Catalogue description Lord Chamberlain's Department: Office of Robes: Accounts

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Details of LC 12
Reference: LC 12
Title: Lord Chamberlain's Department: Office of Robes: Accounts

The records in this Office of Robes series cover Queen Victoria's reign, from 1860 only.

The account books in this series note the salaries and pensions of her officials, and income tax paid, as well as sums paid out to trades and crafts persons patronised by the Queen. Victoria employed, for example, glovers, hatters, milliners, bonnet makers, silk and lace makers, providers of stays, corsets and shawls, embroiderers, plumassiers, jewellers, suppliers of pins and needles, florists, perfumers and stationers. The sums received from the paymaster general are also included here. These accounts were rendered quarterly.

The last volume covers the same accounts, but entered in a cash book on a daily basis: expenditure and receipts are shown and the balance was rendered annually.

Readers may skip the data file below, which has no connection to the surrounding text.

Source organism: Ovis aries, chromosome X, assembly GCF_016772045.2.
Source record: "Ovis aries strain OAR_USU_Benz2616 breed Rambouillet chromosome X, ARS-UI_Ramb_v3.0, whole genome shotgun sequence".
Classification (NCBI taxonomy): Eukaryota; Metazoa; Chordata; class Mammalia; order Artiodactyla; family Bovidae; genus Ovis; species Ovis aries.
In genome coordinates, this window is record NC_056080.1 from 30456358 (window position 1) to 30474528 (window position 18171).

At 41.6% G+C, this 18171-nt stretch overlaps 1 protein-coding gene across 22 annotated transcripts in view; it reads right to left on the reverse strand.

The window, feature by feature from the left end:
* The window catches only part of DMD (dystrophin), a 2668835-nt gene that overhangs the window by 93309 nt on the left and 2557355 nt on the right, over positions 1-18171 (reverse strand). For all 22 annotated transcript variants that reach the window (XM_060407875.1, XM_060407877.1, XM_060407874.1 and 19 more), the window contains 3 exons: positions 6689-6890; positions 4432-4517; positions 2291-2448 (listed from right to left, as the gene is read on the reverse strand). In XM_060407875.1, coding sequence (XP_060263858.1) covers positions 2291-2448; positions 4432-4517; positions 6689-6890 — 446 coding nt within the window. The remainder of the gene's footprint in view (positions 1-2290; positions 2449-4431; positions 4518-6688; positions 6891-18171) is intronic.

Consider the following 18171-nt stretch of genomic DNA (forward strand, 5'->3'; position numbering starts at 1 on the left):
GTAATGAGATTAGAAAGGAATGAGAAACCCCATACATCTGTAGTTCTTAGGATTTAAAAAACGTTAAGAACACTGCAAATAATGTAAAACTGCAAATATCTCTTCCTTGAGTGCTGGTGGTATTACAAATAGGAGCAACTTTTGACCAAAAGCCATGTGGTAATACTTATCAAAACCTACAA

Date: 1860-1901
Held by: The National Archives, Kew
Legal status: Public Record(s)
Language: English

Lord Chamberlain's Department, 1782-

Physical description: 4 volume(s)
Administrative / biographical background:

The Office of Robes had its origin in the Wardrobe of Robes in the twelfth century, and was charged with the care of the monarch's clothes and the accessories thereto; also the robes of state. It was closely allied to the Office of the Great Wardrobe. The officials of the Office varied from reign to reign, but the head was always a master of the robes, or mistress in the case of a queen.

Victoria's officials were a mistress, groom, clerk and messenger, as well as several more personal posts, such as dressers, wardrobe maids and a furrier.

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